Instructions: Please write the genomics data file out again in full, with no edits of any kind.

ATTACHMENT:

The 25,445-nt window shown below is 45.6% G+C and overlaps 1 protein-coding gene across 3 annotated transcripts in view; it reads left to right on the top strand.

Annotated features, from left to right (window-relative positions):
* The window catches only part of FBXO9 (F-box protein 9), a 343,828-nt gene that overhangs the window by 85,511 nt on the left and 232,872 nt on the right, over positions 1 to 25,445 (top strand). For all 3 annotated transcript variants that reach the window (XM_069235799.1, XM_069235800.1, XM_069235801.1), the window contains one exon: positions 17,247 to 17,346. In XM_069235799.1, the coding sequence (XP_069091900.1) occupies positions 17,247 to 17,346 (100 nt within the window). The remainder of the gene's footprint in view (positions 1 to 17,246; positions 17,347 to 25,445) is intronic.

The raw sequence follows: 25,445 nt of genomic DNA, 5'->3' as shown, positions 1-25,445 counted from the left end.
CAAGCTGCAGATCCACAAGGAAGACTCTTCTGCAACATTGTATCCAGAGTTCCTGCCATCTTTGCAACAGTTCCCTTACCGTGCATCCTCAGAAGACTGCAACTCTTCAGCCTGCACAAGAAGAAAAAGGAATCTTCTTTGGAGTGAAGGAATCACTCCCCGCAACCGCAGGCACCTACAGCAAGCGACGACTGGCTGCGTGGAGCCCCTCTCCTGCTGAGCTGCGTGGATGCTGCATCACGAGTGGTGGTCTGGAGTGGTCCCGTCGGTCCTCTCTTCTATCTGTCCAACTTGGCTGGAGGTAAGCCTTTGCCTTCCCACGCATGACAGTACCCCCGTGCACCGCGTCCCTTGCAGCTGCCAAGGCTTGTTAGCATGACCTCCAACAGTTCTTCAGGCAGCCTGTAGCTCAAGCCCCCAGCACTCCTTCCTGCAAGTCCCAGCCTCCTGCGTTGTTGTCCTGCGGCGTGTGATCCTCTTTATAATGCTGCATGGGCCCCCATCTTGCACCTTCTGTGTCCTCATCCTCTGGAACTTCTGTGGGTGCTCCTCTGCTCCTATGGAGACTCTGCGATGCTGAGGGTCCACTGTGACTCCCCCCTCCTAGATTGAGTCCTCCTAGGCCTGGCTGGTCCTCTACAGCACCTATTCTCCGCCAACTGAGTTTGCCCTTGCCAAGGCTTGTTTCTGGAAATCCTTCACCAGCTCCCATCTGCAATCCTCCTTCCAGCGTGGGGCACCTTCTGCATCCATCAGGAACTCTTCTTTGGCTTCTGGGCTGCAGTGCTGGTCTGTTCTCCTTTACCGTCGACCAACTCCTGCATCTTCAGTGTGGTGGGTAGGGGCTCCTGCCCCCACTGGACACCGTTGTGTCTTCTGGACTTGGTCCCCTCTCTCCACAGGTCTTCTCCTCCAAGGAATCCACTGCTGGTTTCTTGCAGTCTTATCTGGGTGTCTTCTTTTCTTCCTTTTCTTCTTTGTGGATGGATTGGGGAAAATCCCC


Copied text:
The 25,445-nt window shown below is 45.6% G+C and overlaps 1 protein-coding gene across 3 annotated transcripts in view; it reads left to right on the top strand.

Annotated features, from left to right (window-relative positions):
* The window catches only part of FBXO9 (F-box protein 9), a 343,828-nt gene that overhangs the window by 85,511 nt on the left and 232,872 nt on the right, over positions 1 to 25,445 (top strand). For all 3 annotated transcript variants that reach the window (XM_069235799.1, XM_069235800.1, XM_069235801.1), the window contains one exon: positions 17,247 to 17,346. In XM_069235799.1, the coding sequence (XP_069091900.1) occupies positions 17,247 to 17,346 (100 nt within the window). The remainder of the gene's footprint in view (positions 1 to 17,246; positions 17,347 to 25,445) is intronic.

The raw sequence follows: 25,445 nt of genomic DNA, 5'->3' as shown, positions 1-25,445 counted from the left end.
CAAGCTGCAGATCCACAAGGAAGACTCTTCTGCAACATTGTATCCAGAGTTCCTGCCATCTTTGCAACAGTTCCCTTACCGTGCATCCTCAGAAGACTGCAACTCTTCAGCCTGCACAAGAAGAAAAAGGAATCTTCTTTGGAGTGAAGGAATCACTCCCCGCAACCGCAGGCACCTACAGCAAGCGACGACTGGCTGCGTGGAGCCCCTCTCCTGCTGAGCTGCGTGGATGCTGCATCACGAGTGGTGGTCTGGAGTGGTCCCGTCGGTCCTCTCTTCTATCTGTCCAACTTGGCTGGAGGTAAGCCTTTGCCTTCCCACGCATGACAGTACCCCCGTGCACCGCGTCCCTTGCAGCTGCCAAGGCTTGTTAGCATGACCTCCAACAGTTCTTCAGGCAGCCTGTAGCTCAAGCCCCCAGCACTCCTTCCTGCAAGTCCCAGCCTCCTGCGTTGTTGTCCTGCGGCGTGTGATCCTCTTTATAATGCTGCATGGGCCCCCATCTTGCACCTTCTGTGTCCTCATCCTCTGGAACTTCTGTGGGTGCTCCTCTGCTCCTATGGAGACTCTGCGATGCTGAGGGTCCACTGTGACTCCCCCCTCCTAGATTGAGTCCTCCTAGGCCTGGCTGGTCCTCTACAGCACCTATTCTCCGCCAACTGAGTTTGCCCTTGCCAAGGCTTGTTTCTGGAAATCCTTCACCAGCTCCCATCTGCAATCCTCCTTCCAGCGTGGGGCACCTTCTGCATCCATCAGGAACTCTTCTTTGGCTTCTGGGCTGCAGTGCTGGTCTGTTCTCCTTTACCGTCGACCAACTCCTGCATCTTCAGTGTGGTGGGTAGGGGCTCCTGCCCCCACTGGACACCGTTGTGTCTTCTGGACTTGGTCCCCTCTCTCCACAGGTCTTCTCCTCCAAGGAATCCACTGCTGGTTTCTTGCAGTCTTATCTGGGTGTCTTCTTTTCTTCCTTTTCTTCTTTGTGGATGGATTGGGGAAAATCCCC